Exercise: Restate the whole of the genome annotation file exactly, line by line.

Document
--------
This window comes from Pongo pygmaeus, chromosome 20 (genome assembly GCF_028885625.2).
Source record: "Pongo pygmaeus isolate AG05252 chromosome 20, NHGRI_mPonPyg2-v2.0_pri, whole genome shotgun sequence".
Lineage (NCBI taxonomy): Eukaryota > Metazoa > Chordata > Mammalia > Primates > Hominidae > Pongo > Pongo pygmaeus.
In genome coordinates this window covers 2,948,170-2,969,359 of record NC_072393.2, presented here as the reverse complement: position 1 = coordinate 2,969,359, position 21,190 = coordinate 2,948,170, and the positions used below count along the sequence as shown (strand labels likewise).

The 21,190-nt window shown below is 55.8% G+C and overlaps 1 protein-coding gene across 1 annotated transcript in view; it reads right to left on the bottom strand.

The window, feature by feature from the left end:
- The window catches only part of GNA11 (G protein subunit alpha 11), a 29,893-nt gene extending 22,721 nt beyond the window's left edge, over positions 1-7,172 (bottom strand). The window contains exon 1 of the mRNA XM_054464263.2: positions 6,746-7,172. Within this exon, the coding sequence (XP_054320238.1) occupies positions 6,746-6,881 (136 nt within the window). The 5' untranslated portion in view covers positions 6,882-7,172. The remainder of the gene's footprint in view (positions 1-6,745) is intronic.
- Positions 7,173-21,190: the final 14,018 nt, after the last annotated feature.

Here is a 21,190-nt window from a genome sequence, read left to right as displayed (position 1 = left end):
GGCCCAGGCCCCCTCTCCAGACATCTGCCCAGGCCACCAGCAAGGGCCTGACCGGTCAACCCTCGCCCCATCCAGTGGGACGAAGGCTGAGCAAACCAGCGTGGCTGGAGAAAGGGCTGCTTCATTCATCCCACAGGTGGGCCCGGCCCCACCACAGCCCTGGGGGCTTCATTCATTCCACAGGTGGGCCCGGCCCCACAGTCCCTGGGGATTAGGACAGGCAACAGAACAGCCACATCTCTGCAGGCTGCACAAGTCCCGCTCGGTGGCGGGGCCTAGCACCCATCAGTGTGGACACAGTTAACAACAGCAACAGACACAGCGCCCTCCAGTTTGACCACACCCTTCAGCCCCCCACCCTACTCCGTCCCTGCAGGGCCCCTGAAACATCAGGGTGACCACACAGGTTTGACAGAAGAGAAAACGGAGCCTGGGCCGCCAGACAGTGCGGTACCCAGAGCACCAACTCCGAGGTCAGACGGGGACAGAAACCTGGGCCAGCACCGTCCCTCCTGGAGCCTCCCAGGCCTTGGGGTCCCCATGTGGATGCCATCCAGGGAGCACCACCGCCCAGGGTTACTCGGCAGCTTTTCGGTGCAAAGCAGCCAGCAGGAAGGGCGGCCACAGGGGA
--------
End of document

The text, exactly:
This window comes from Pongo pygmaeus, chromosome 20 (genome assembly GCF_028885625.2).
Source record: "Pongo pygmaeus isolate AG05252 chromosome 20, NHGRI_mPonPyg2-v2.0_pri, whole genome shotgun sequence".
Lineage (NCBI taxonomy): Eukaryota > Metazoa > Chordata > Mammalia > Primates > Hominidae > Pongo > Pongo pygmaeus.
In genome coordinates this window covers 2,948,170-2,969,359 of record NC_072393.2, presented here as the reverse complement: position 1 = coordinate 2,969,359, position 21,190 = coordinate 2,948,170, and the positions used below count along the sequence as shown (strand labels likewise).

The 21,190-nt window shown below is 55.8% G+C and overlaps 1 protein-coding gene across 1 annotated transcript in view; it reads right to left on the bottom strand.

The window, feature by feature from the left end:
- The window catches only part of GNA11 (G protein subunit alpha 11), a 29,893-nt gene extending 22,721 nt beyond the window's left edge, over positions 1-7,172 (bottom strand). The window contains exon 1 of the mRNA XM_054464263.2: positions 6,746-7,172. Within this exon, the coding sequence (XP_054320238.1) occupies positions 6,746-6,881 (136 nt within the window). The 5' untranslated portion in view covers positions 6,882-7,172. The remainder of the gene's footprint in view (positions 1-6,745) is intronic.
- Positions 7,173-21,190: the final 14,018 nt, after the last annotated feature.

Here is a 21,190-nt window from a genome sequence, read left to right as displayed (position 1 = left end):
GGCCCAGGCCCCCTCTCCAGACATCTGCCCAGGCCACCAGCAAGGGCCTGACCGGTCAACCCTCGCCCCATCCAGTGGGACGAAGGCTGAGCAAACCAGCGTGGCTGGAGAAAGGGCTGCTTCATTCATCCCACAGGTGGGCCCGGCCCCACCACAGCCCTGGGGGCTTCATTCATTCCACAGGTGGGCCCGGCCCCACAGTCCCTGGGGATTAGGACAGGCAACAGAACAGCCACATCTCTGCAGGCTGCACAAGTCCCGCTCGGTGGCGGGGCCTAGCACCCATCAGTGTGGACACAGTTAACAACAGCAACAGACACAGCGCCCTCCAGTTTGACCACACCCTTCAGCCCCCCACCCTACTCCGTCCCTGCAGGGCCCCTGAAACATCAGGGTGACCACACAGGTTTGACAGAAGAGAAAACGGAGCCTGGGCCGCCAGACAGTGCGGTACCCAGAGCACCAACTCCGAGGTCAGACGGGGACAGAAACCTGGGCCAGCACCGTCCCTCCTGGAGCCTCCCAGGCCTTGGGGTCCCCATGTGGATGCCATCCAGGGAGCACCACCGCCCAGGGTTACTCGGCAGCTTTTCGGTGCAAAGCAGCCAGCAGGAAGGGCGGCCACAGGGGA